Pope Francis greets the crowd as he arrives for a meeting with religious for the conclusion of the Year of Consecrated Life at Paul VI audience hall on February 1, 2016 at the Vatican.
Pope Francis's upcoming trip to Mexico is arguably the most important national tour of his dynamic papacy. Recalling his primary role as Evangelist-in-Chief, the Argentine cardinal became the first Latin American pope as part of an effort to reverse massive Catholic decline in the region, which has been going on for the past four decades. Despite the mass exodus of Catholics, mostly to Pentecostalism and the burgeoning ranks of the religious nones, Latin America is still home to 40% of the world's 1.3 billion Catholics. And the regional giants of Brazil and Mexico have the first and second largest Catholic populations in the world. Francis's trip to Rio de Janeiro for World Youth Day 2013 sought to energize the world's largest Catholic Church, which now claims only 61% of the Brazilian population. In Mexico Catholic decline hasn't been as sharp, with 81 percent still claiming Catholic identity. However, tougher religious competition, mainly from Pentecostals and the burgeoning cult of the skeleton saint Santa Muerte, has been of great concern to the Mexican Bishops' Conference since the mid-1980s.
Whether directly or indirectly, the major themes of the papal visit aim to reinvigorate the world's second largest Catholic Church and increase its social and political influence. In a country where some 100,000 have lost their lives in the decade-long drug war, narco-violence will figure as one of the salient themes during the week-long papal visit. Though he doesn't receive much media attention for it, the Argentine pontiff is a major anti-drug crusader who recently warned his native country to avoid "Mexicanization," or deepening narco production and influence.
Two of the cities on his itinerary have been epicenters of the bloody battle for control over access to the U.S., the largest and most lucrative drug market on earth. In fact, the sole reason for his visit to my wife's hometown of Morelia is because it's the state capital of Michoacan where virulent narco-violence centered in the Tierra Caliente (Hot Lands) region has claimed thousands of lives and terrorized the population. More than a few parish priests in Tierra Caliente have put their lives on the line in their strong condemnations of cartel members and support for the paramilitary self-defense groups featured in the Oscar-nominated documentary, Cartel Land. If Morelia now has the first cardinal in its history, Alberto Suarez Inda, it's because the Pope of the Periphery promoted him from archbishop a year ago due in large measure to his frequent and vigorous denunciations of narco-violence perpetrated mostly by La Familia Michoacana and Knights Templar cartels.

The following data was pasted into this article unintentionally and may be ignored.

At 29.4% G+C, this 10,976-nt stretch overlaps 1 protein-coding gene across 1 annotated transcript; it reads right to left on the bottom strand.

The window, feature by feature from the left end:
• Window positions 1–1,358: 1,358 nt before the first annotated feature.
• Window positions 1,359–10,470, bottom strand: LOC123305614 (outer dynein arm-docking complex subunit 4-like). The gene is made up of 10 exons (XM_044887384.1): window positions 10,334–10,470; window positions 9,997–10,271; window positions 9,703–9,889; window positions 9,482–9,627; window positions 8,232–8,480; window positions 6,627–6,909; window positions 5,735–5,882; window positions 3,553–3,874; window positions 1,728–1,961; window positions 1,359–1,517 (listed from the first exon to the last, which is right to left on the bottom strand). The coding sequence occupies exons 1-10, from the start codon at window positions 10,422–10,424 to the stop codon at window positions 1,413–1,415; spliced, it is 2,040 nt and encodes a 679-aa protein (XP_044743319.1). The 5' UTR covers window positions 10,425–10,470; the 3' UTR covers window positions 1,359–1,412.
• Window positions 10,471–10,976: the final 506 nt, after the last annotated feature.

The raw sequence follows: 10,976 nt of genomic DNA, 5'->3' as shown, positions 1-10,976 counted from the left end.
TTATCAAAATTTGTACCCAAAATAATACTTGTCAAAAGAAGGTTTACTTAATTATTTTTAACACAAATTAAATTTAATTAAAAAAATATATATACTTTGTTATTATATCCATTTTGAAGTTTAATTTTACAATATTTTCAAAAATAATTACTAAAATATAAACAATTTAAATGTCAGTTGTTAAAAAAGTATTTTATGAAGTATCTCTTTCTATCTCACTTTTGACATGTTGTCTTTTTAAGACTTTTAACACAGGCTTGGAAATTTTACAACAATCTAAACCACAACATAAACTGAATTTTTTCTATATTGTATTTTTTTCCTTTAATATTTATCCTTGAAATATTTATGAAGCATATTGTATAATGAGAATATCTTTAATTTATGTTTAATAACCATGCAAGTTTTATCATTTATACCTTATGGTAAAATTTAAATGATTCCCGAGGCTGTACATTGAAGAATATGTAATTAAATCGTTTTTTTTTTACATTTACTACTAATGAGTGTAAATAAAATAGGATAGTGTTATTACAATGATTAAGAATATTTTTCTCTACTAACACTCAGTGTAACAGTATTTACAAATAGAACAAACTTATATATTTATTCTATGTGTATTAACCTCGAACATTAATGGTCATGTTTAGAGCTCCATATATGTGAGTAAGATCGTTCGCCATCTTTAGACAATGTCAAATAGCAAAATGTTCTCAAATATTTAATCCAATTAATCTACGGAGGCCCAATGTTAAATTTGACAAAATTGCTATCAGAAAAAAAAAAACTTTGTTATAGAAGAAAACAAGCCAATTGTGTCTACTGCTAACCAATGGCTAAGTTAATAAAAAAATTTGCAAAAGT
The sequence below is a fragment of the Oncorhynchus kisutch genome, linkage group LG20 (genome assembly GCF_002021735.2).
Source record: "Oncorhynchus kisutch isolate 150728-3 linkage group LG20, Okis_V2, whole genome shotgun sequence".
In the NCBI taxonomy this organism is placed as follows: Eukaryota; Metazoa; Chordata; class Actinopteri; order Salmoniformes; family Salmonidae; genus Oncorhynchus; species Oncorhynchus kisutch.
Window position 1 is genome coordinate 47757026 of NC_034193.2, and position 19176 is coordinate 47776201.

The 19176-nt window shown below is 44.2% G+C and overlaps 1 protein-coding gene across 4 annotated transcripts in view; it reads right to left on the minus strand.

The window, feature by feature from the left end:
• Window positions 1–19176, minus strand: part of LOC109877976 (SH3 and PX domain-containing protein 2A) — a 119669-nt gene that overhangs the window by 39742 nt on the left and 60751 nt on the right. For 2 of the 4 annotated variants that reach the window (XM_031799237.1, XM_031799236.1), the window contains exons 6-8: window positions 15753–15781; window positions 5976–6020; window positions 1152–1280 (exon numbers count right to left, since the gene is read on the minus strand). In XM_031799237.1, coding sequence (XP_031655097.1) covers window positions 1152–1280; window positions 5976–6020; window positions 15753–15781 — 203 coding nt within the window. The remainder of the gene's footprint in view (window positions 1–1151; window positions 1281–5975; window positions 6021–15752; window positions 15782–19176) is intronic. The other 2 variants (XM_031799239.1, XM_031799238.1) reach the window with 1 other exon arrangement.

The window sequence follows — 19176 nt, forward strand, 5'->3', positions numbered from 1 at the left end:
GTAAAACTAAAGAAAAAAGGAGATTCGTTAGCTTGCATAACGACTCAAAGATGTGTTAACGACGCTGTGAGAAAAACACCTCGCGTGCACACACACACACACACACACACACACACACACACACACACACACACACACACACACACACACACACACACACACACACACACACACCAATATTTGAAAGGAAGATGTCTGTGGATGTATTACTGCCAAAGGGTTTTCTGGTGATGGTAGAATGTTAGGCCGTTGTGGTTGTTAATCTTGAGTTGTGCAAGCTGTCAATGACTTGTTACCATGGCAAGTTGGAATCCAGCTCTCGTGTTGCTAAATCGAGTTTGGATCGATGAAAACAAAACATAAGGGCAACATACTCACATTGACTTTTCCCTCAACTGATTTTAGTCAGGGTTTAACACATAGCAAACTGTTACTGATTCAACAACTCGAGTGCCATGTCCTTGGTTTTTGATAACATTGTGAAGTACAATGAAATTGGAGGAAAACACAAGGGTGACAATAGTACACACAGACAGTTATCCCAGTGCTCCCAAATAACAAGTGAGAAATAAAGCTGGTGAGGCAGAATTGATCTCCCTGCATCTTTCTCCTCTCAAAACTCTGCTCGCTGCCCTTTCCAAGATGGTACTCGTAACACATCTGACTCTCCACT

Condemnation of narco-violence and solidarity with its victims will also be a major theme in Juarez, the notorious border town that was known as Baghdad on the Border until recently. Drug violence combined with religious competition might result in a papal condemnation of Santa Muerte, the Mexican folk saint, who is viewed as the leading narco-saint, the poster girl of the culture of death, by not only the Church but also by mainstream media and the conservative National Action Party (PAN), founded in the 1930s by Catholics.
While narco-violence is a theme peculiar to Mexico and several other nations, the topic of migrants and refugees has been at the top of Francis's overall agenda, be it Syrian refugees in Europe or Latin American immigrants in the U.S. In the Mexican context migration includes two distinct groups, Mexicans who cross the dangerous border into the U.S. at places like Juarez and Central Americans fleeing nations with the world's highest murder rates, mainly El Salvador, Honduras and Guatemala, who enter Mexico through the southernmost state of Chiapas en route to the U.S. Many of us are familiar with horror stories associated with Mexican migrants who make perilous treks through the desert and are sometimes robbed, raped and left for dead by unscrupulous coyotes (human traffickers). For many Central American migrants, such as one of my wife's students from Honduras who saw her coyote murdered in Guatemala, the hardships increase exponentially with omnipresent threats of robbery and violence on their journeys through Central America and Mexico. More progressive sectors of the Church in Mexico have expressed solidarity with the Central American migrants through shelters and charity work. Pope Francis will undoubtedly call for more just and humane treatment of both Central Americans in Mexico and the U.S. and for Mexicans in the latter.